Nonetheless, diving right into the thick of the project has meant that I've had to do a lot of prep work and constantly ask a lot of questions to determine my role and purpose in supporting PCI with implementing Njira. While my day-to-day work seems to change almost daily, I think I finally have a strong grasp on my role. Having outlined the scope and structure of Njira above, my priority is to help my supervisor Burnnet Khulumbo, the Disaster Risk Management (DRM) Advisor in implementing and overseeing all work that falls under Purpose 3:  Improved resilience of vulnerable households to shocks and stresses. Improved resiliency to shocks and stresses in southern Malawi is crucial, particularly over the past year. Given the devastating impacts of El Nino on a country, who's main livelihood is still agriculture, many people are extremely vulnerable to a loss of livelihood as a result of drought and other El Nino-impacts. 

Thus, the work under Purpose 3 is working to ensure that Njira's targeted communities are better equipped and capable in utilizing disaster risk reduction and management tools and mechanisms. This can include the use of disaster risk management plans or contingency plans (e.g. if a flood strikes, how will the community respond?) and the use of improved practices that prevent further degradation of the environment (which in effect increases a community's vulnerability to environmental shocks and stresses) such as the use of drought resistant crops or no longer using river banks for irrigation systems.

In helping to oversee implementation of activities to align to these areas, I am also assessing how PCI is managing its DRM work. So far this has included assessing the DRM Plan templates being distributed to 'beneficiaries'  of the program, developing a meeting minutes template to ensure that the communities are keeping consistent information on DRM work when they meet, and briefing all office staff including our Chief of Party on achievements and gaps in meeting Purpose 3's objectives in Fiscal Year 2016 and opportunities for Fiscal Year 2017. Over the coming weeks, I will continue to travel to 'the field,' or really the Traditional Authorities in Balaka and Machinga Districts (for context, Malawi has 28 districts, which are comprised of about 250 TAs) to conduct rapid food security assessments, which are reported to USAID,  but will also feed into an overall assessment of how PCI is working to reduce vulnerability of Malawians through its Njira project. I am also documenting best practices and lessons learned based on how PCI's staff, through the use of a 'Dynamic Team' approach in implementation of DRM activities. The final product will be a report as well.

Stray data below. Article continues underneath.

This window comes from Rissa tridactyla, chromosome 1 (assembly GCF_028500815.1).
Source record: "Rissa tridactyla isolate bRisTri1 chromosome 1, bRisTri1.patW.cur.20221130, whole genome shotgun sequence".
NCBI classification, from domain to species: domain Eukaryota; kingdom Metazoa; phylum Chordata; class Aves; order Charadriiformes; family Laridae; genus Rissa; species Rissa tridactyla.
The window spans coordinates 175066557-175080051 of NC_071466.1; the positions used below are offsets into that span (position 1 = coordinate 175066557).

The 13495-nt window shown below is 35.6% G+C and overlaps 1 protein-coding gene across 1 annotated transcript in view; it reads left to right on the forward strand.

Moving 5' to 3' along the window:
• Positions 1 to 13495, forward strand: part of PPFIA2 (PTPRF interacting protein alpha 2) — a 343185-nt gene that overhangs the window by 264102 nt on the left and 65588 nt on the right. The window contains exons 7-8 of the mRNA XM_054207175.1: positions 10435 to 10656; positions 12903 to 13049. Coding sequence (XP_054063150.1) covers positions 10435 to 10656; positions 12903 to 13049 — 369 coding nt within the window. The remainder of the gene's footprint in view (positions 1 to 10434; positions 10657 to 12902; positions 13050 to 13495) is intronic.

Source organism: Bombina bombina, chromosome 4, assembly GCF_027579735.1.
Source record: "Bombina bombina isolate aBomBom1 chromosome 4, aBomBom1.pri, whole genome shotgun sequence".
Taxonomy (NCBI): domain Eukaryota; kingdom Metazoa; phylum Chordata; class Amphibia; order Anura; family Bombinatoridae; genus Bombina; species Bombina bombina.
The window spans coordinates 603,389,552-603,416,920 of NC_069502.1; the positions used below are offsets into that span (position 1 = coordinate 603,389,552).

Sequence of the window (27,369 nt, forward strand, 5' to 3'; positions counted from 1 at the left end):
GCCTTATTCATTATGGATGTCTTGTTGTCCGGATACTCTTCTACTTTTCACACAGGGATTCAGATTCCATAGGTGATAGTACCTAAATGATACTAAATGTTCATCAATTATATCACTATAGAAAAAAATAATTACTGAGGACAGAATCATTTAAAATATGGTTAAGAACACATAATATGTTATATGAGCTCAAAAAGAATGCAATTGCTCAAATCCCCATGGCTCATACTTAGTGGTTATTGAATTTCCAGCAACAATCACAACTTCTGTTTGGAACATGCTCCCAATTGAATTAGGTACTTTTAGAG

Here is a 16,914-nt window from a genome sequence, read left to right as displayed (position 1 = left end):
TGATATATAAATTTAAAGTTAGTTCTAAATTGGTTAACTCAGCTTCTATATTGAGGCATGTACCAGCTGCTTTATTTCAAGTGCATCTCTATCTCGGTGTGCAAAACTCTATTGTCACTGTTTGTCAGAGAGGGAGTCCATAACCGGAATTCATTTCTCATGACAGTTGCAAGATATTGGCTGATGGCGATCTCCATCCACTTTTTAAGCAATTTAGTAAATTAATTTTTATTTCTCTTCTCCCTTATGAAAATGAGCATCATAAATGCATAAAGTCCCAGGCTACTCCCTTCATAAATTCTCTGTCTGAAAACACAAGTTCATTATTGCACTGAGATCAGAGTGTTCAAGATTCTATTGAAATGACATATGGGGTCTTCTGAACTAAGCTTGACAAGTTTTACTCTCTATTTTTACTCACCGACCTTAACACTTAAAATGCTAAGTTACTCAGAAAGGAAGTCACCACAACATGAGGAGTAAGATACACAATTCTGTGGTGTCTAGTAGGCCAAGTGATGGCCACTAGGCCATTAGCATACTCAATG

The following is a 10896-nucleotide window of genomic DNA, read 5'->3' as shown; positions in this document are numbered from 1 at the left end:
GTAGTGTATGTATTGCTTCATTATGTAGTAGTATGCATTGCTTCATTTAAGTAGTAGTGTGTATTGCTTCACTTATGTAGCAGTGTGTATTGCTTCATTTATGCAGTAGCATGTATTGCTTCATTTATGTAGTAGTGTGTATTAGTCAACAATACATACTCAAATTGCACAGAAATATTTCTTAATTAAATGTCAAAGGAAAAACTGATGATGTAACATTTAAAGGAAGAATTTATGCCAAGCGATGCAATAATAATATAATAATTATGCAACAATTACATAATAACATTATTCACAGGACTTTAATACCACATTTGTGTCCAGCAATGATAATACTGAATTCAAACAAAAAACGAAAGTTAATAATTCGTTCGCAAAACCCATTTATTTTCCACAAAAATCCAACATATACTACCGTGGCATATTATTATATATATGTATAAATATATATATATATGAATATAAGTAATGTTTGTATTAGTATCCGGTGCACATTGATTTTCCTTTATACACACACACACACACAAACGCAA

Additionally, to help ensure that TAs are adequately prepared to prevent, manage, and/or respond to disasters, I am leading PCI staff in the development of a contingency planning exercise, which we will pilot on two TAs later this summer. And finally, another major deliverable will be developing a framework for PCI staff t that combines scientific knowledge of DRM and technology with indigenous or local knowledge of DRM. This is crucial as it promotes a framework for DRM that is not solely based on outsider knowledge, but rather is inclusive of mechanisms and processes the TAs have been using for several years. In the meantime, I will continue to work on small tasks and responsibilities that come up. As a student studying gender analysis at Fletcher, I am also seeking opportunities to work with PCI's gender advisor and particularly focus on how DRM activities are considering gender dynamics (e.g. thinking of how men and women participate in DRM and how men and women are affected differently by disasters). While this is a lot to accomplish in less than three months, I am excited to be in such a large, interesting, complex, and challenging project. The work Njira hopes to accomplish is critical to Malawi's food security; despite the challenges to implementation, the experience will be enriching from a learning perspective. I hope that at the very least, that my insights from the classroom and prior work experience can contribute positively to Njira.

While this was certainly a long overdue post, I will do my best (internet pending) to keep everyone apprised of Njira's work. Stay tuned for more!